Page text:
Company settles suit over firing

March 27, 1994|By Mike Farabaugh | Mike Farabaugh,Sun Staff Writer

An Aberdeen food service company has agreed to settle a discrimination lawsuit with a former employee who said he was discharged because of rumors that he had the virus that causes AIDS.

The employee was later told that he would have to be tested to be reinstated, lawyers for the American Civil Liberties Union said Wednesday.

The lawyers, Richard J. Pratt and William H. Briggs Jr. of Washington, asked U.S. District Judge Herbert Murray to dismiss the lawsuit after the company, HLJ Management Group Inc., agreed to pay $17,500 to settle the case. HLJ did not admit any guilt.

ACLU lawyers had filed the complaint on behalf of Edward L. Saddler of the 300 block of Walker Ave. in Aberdeen. Mr. Saddler was a part-time cook from Nov. 1, 1990, to Feb. 25, 1991, for the Kansas-based food service company under contract at Aberdeen Proving Ground.

According to the lawsuit filed in December 1992, Mr. Saddler's supervisor heard from co-workers that Mr. Saddler had the human immunodeficiency virus (HIV), which causes acquired immune deficiency syndrome (AIDS).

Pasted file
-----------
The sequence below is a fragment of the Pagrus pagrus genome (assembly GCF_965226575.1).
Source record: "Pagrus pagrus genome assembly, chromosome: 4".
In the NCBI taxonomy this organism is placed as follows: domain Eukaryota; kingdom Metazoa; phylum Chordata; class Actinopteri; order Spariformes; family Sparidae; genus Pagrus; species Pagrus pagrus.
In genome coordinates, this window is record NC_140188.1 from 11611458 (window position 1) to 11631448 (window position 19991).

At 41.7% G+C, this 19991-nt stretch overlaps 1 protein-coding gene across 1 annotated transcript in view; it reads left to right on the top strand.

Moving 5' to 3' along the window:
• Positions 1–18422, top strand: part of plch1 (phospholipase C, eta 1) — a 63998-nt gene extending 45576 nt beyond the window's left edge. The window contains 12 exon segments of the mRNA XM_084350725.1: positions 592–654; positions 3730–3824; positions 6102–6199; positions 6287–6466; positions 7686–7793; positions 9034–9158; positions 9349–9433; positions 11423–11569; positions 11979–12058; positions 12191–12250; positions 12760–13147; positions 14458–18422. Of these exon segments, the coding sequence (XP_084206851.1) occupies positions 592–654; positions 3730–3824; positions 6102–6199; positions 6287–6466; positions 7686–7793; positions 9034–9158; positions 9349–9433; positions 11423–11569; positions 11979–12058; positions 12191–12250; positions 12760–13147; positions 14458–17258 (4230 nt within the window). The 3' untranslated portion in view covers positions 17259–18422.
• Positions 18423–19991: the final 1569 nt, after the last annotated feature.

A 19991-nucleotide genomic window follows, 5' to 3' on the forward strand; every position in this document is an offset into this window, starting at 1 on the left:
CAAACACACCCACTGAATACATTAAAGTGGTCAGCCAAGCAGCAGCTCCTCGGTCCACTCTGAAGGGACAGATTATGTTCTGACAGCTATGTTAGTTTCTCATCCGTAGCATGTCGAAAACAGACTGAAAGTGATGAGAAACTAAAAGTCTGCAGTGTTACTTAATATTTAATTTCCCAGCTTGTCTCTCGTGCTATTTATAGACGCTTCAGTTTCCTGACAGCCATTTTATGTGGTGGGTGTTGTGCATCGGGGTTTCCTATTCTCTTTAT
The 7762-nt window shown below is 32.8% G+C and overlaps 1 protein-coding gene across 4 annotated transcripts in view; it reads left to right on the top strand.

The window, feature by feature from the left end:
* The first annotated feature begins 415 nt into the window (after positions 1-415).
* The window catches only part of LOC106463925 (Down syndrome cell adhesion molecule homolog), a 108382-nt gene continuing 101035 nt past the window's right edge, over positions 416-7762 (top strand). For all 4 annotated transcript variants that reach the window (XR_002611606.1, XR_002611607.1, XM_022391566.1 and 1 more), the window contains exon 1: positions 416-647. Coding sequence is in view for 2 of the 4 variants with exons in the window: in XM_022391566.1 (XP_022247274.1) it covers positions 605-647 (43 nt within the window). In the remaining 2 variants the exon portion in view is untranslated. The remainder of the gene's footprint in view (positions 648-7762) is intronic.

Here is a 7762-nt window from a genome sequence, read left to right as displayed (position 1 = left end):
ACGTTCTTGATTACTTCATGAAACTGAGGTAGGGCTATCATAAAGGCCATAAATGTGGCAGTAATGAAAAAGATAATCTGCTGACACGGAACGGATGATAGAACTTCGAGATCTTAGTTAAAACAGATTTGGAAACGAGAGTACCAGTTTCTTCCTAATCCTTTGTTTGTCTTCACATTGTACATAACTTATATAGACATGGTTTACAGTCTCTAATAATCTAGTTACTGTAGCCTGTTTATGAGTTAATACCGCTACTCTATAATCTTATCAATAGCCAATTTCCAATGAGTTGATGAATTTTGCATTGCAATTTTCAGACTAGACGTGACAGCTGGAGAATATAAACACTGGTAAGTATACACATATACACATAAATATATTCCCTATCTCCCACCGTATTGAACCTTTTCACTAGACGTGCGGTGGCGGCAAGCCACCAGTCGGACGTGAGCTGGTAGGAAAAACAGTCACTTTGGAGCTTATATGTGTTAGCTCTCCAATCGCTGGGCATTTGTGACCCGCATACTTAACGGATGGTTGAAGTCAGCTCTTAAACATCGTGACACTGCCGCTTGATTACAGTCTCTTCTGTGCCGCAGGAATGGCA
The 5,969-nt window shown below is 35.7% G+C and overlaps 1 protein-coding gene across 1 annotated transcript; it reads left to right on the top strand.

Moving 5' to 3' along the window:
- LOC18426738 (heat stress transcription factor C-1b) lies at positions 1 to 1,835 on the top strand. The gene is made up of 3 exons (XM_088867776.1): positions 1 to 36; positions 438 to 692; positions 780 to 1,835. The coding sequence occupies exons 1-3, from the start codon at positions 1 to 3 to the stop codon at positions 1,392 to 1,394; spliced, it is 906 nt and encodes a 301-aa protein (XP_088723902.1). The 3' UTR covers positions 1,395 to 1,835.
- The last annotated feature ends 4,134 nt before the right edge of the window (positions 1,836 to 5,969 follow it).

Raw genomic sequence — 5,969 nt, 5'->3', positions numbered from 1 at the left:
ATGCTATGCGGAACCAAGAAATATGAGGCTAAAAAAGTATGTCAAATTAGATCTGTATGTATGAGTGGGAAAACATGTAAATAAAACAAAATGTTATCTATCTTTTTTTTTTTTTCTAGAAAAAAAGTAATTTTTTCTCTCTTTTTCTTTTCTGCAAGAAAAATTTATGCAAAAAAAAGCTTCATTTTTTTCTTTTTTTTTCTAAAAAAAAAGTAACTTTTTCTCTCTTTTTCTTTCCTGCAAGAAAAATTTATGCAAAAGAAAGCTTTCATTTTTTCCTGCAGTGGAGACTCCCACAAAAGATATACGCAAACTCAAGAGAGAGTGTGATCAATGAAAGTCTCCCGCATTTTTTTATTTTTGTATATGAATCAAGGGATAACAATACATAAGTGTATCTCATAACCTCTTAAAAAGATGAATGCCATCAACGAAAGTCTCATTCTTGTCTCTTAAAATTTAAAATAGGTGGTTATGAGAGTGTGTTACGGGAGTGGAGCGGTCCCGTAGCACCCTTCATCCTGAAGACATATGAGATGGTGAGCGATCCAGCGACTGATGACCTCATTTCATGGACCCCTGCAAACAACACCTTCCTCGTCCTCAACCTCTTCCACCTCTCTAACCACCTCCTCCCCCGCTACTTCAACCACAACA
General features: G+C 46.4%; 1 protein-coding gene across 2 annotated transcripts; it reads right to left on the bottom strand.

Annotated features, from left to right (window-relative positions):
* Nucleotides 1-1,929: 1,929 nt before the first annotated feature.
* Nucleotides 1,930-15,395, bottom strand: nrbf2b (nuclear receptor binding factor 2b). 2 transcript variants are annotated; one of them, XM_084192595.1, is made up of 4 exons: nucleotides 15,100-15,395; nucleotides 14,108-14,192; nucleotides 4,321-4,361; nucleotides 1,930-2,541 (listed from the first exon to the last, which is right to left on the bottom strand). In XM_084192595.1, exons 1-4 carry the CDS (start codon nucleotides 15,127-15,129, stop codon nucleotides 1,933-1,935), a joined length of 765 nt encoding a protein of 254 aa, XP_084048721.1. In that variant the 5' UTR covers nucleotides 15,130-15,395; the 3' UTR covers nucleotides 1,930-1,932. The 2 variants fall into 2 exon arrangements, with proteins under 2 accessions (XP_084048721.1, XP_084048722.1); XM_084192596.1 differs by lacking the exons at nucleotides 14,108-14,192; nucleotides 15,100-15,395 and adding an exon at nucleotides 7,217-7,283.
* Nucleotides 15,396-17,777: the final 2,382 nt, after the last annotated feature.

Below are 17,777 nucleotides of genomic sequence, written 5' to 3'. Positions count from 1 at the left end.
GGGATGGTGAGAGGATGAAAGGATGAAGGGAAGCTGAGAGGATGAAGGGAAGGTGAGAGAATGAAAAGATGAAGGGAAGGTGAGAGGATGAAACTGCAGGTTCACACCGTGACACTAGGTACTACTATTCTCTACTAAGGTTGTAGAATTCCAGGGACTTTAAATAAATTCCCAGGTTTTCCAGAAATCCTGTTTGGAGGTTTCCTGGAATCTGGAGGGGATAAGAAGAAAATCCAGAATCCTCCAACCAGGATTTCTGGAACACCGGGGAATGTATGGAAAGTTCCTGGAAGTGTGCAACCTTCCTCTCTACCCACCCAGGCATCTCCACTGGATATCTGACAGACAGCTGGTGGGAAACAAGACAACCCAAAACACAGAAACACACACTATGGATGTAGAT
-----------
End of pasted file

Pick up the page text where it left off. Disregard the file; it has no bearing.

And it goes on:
According to the suit, a supervisor told Mr. Saddler on Feb. 25, 1991, that his employment was being terminated because of the rumor circulated by co-workers and that he could not be reinstated until he was tested for HIV.

Mr. Saddler consented, and was tested for HIV Feb. 28, 1991. The test was negative, but Mr. Saddler declined to return to work in July 1991 and contacted the ACLU.

HTC The case opens the door, the lawyers said, for AIDS-discrimination lawsuits to be filed using older and more traditional complaints such as those of abusive discharge, invasion of privacy and intentional infliction of emotional distress rather than more recent anti-discrimination laws such as the Americans With Disabilities Act. Mr. Saddler suffered discrimination because his employer heard a rumor, Mr. Pratt said.

"The employer's requirement that he choose between his job and an irrelevant AIDS test was unfair and did him great damage," he said.

Ellen Brewood, director of operations for HLJ Management in Shawnee Mission, Kan., said Thursday that the events never happened as Mr. Saddler claimed.

"It was in our best interests to settle what we believe was a nuisance suit," she said.

Miss Brewood said HLG Management has an anti-discrimination policy.

"It was followed then and still is in force," she said.

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